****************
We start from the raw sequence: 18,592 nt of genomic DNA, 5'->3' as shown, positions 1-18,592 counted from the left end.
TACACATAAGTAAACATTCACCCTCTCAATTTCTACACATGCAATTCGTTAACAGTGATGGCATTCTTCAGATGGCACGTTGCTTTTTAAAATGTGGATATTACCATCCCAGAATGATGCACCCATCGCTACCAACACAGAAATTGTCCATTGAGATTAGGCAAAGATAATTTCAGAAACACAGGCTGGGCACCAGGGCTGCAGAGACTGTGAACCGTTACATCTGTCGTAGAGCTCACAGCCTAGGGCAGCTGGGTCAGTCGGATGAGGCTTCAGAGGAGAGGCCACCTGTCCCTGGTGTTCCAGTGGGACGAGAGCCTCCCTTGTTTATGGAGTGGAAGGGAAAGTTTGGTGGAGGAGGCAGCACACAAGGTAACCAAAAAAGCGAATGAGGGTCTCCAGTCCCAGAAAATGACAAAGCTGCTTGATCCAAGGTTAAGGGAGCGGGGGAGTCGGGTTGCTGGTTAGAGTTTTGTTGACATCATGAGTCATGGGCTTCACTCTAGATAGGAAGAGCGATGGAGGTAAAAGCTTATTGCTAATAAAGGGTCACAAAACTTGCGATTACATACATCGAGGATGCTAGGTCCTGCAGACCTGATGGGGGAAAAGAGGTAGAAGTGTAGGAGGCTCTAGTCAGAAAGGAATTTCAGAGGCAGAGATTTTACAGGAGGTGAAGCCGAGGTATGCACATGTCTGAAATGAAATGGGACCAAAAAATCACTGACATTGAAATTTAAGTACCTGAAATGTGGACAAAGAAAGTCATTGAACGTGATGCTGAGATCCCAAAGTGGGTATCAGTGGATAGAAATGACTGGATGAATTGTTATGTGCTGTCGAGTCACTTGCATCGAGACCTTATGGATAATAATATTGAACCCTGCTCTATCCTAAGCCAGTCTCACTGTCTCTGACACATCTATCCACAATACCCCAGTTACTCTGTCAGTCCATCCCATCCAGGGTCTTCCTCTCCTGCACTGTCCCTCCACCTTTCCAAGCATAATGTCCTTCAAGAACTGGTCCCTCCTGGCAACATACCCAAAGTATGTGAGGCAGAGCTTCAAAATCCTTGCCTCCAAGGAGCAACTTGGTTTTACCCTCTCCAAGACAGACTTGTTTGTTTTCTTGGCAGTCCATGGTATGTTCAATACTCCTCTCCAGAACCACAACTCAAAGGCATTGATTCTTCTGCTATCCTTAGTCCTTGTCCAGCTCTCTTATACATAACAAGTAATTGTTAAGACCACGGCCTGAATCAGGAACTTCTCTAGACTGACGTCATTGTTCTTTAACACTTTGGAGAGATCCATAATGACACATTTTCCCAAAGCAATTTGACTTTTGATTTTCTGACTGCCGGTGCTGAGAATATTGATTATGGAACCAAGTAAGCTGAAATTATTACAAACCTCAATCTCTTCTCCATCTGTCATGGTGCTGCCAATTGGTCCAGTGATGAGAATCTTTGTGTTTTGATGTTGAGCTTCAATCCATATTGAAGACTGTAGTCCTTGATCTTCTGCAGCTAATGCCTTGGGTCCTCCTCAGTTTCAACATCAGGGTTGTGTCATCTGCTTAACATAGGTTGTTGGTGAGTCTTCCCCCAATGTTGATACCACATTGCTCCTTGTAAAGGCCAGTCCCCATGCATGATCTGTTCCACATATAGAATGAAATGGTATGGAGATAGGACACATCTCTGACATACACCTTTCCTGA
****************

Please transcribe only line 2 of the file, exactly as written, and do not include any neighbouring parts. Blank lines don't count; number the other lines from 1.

TACACATAAGTAAACATTCACCCTCTCAATTTCTACACATGCAATTCGTTAACAGTGATGGCATTCTTCAGATGGCACGTTGCTTTTTAAAATGTGGATATTACCATCCCAGAATGATGCACCCATCGCTACCAACACAGAAATTGTCCATTGAGATTAGGCAAAGATAATTTCAGAAACACAGGCTGGGCACCAGGGCTGCAGAGACTGTGAACCGTTACATCTGTCGTAGAGCTCACAGCCTAGGGCAGCTGGGTCAGTCGGATGAGGCTTCAGAGGAGAGGCCACCTGTCCCTGGTGTTCCAGTGGGACGAGAGCCTCCCTTGTTTATGGAGTGGAAGGGAAAGTTTGGTGGAGGAGGCAGCACACAAGGTAACCAAAAAAGCGAATGAGGGTCTCCAGTCCCAGAAAATGACAAAGCTGCTTGATCCAAGGTTAAGGGAGCGGGGGAGTCGGGTTGCTGGTTAGAGTTTTGTTGACATCATGAGTCATGGGCTTCACTCTAGATAGGAAGAGCGATGGAGGTAAAAGCTTATTGCTAATAAAGGGTCACAAAACTTGCGATTACATACATCGAGGATGCTAGGTCCTGCAGACCTGATGGGGGAAAAGAGGTAGAAGTGTAGGAGGCTCTAGTCAGAAAGGAATTTCAGAGGCAGAGATTTTACAGGAGGTGAAGCCGAGGTATGCACATGTCTGAAATGAAATGGGACCAAAAAATCACTGACATTGAAATTTAAGTACCTGAAATGTGGACAAAGAAAGTCATTGAACGTGATGCTGAGATCCCAAAGTGGGTATCAGTGGATAGAAATGACTGGATGAATTGTTATGTGCTGTCGAGTCACTTGCATCGAGACCTTATGGATAATAATATTGAACCCTGCTCTATCCTAAGCCAGTCTCACTGTCTCTGACACATCTATCCACAATACCCCAGTTACTCTGTCAGTCCATCCCATCCAGGGTCTTCCTCTCCTGCACTGTCCCTCCACCTTTCCAAGCATAATGTCCTTCAAGAACTGGTCCCTCCTGGCAACATACCCAAAGTATGTGAGGCAGAGCTTCAAAATCCTTGCCTCCAAGGAGCAACTTGGTTTTACCCTCTCCAAGACAGACTTGTTTGTTTTCTTGGCAGTCCATGGTATGTTCAATACTCCTCTCCAGAACCACAACTCAAAGGCATTGATTCTTCTGCTATCCTTAGTCCTTGTCCAGCTCTCTTATACATAACAAGTAATTGTTAAGACCACGGCCTGAATCAGGAACTTCTCTAGACTGACGTCATTGTTCTTTAACACTTTGGAGAGATCCATAATGACACATTTTCCCAAAGCAATTTGACTTTTGATTTTCTGACTGCCGGTGCTGAGAATATTGATTATGGAACCAAGTAAGCTGAAATTATTACAAACCTCAATCTCTTCTCCATCTGTCATGGTGCTGCCAATTGGTCCAGTGATGAGAATCTTTGTGTTTTGATGTTGAGCTTCAATCCATATTGAAGACTGTAGTCCTTGATCTTCTGCAGCTAATGCCTTGGGTCCTCCTCAGTTTCAACATCAGGGTTGTGTCATCTGCTTAACATAGGTTGTTGGTGAGTCTTCCCCCAATGTTGATACCACATTGCTCCTTGTAAAGGCCAGTCCCCATGCATGATCTGTTCCACATATAGAATGAAATGGTATGGAGATAGGACACATCTCTGACATACACCTTTCCTGA